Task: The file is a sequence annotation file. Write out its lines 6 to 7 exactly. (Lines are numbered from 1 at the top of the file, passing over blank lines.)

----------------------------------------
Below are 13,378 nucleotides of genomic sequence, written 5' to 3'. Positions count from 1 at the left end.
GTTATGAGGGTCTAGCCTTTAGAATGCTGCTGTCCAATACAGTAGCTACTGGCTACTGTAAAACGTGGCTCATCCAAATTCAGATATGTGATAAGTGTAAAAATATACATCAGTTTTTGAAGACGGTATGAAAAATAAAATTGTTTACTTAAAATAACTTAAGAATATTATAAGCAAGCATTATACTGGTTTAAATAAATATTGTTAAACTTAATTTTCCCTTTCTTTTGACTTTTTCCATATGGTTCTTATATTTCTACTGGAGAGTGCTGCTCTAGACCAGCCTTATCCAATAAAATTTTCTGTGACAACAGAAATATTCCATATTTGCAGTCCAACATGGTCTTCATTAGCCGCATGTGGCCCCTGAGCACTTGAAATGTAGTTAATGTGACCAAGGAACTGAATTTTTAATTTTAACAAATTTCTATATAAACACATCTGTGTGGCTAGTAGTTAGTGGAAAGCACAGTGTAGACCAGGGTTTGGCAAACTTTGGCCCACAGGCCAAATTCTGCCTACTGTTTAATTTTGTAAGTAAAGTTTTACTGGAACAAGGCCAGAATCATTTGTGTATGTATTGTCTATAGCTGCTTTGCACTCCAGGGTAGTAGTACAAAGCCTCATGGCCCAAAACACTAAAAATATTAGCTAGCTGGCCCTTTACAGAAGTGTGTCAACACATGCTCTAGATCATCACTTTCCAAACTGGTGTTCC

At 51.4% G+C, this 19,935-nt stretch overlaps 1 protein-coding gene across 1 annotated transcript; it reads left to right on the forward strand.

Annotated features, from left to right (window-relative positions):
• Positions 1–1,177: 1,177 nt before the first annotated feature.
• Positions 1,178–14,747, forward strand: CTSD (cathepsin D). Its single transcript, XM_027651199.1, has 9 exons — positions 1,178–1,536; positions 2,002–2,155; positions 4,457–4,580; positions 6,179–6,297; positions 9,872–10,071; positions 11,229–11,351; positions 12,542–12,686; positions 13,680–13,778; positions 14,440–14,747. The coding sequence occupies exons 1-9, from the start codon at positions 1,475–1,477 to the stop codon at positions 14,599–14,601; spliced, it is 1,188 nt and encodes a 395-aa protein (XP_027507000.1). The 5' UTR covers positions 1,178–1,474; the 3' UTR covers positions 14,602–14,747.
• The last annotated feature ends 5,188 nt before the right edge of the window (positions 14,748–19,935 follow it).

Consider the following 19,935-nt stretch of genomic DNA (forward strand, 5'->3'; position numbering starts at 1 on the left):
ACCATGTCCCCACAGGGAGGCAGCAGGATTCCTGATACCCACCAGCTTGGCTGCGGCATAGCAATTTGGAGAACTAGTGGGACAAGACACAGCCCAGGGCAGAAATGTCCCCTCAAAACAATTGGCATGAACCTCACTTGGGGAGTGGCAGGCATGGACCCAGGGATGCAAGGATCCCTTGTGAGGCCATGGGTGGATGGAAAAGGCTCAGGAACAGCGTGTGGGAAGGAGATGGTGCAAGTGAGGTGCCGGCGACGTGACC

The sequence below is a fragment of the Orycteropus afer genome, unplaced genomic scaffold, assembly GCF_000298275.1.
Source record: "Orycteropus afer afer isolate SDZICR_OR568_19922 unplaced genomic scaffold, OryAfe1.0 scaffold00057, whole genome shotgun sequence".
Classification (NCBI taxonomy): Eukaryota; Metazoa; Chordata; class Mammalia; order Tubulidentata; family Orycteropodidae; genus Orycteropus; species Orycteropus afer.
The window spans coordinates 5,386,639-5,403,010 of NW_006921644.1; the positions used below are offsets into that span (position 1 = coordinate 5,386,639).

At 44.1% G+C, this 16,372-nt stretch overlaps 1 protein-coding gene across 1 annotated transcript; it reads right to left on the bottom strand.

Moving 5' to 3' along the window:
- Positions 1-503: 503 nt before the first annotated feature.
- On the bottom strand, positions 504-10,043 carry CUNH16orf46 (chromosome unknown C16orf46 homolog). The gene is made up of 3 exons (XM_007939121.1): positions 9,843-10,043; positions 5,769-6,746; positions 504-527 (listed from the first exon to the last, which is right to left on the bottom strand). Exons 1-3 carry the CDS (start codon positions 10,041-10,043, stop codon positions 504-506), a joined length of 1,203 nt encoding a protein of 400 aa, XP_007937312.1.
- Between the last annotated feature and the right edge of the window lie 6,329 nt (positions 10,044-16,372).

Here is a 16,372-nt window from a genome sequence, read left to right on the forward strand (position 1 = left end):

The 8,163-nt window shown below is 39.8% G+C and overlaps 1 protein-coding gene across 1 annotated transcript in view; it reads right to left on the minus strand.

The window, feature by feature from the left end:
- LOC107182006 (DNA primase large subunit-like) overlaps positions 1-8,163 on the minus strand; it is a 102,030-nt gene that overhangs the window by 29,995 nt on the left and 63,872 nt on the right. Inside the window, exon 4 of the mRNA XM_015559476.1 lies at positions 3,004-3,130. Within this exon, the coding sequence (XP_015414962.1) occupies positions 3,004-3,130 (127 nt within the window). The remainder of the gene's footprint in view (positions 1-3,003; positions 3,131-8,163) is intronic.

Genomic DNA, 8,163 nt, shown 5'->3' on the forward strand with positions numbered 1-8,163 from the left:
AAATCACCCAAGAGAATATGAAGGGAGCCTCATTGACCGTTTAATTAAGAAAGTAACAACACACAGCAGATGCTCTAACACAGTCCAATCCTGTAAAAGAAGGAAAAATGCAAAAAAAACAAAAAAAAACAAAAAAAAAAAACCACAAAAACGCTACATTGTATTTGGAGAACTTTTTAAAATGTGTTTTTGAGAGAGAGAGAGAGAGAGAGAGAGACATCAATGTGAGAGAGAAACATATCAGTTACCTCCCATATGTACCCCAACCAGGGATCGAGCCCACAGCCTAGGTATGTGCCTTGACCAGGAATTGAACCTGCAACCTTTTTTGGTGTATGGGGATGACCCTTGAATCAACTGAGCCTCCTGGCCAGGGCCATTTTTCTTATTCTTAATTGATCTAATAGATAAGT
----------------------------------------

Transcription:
• Positions 1,178–14,747, forward strand: CTSD (cathepsin D). Its single transcript, XM_027651199.1, has 9 exons — positions 1,178–1,536; positions 2,002–2,155; positions 4,457–4,580; positions 6,179–6,297; positions 9,872–10,071; positions 11,229–11,351; positions 12,542–12,686; positions 13,680–13,778; positions 14,440–14,747. The coding sequence occupies exons 1-9, from the start codon at positions 1,475–1,477 to the stop codon at positions 14,599–14,601; spliced, it is 1,188 nt and encodes a 395-aa protein (XP_027507000.1). The 5' UTR covers positions 1,178–1,474; the 3' UTR covers positions 14,602–14,747.
• The last annotated feature ends 5,188 nt before the right edge of the window (positions 14,748–19,935 follow it).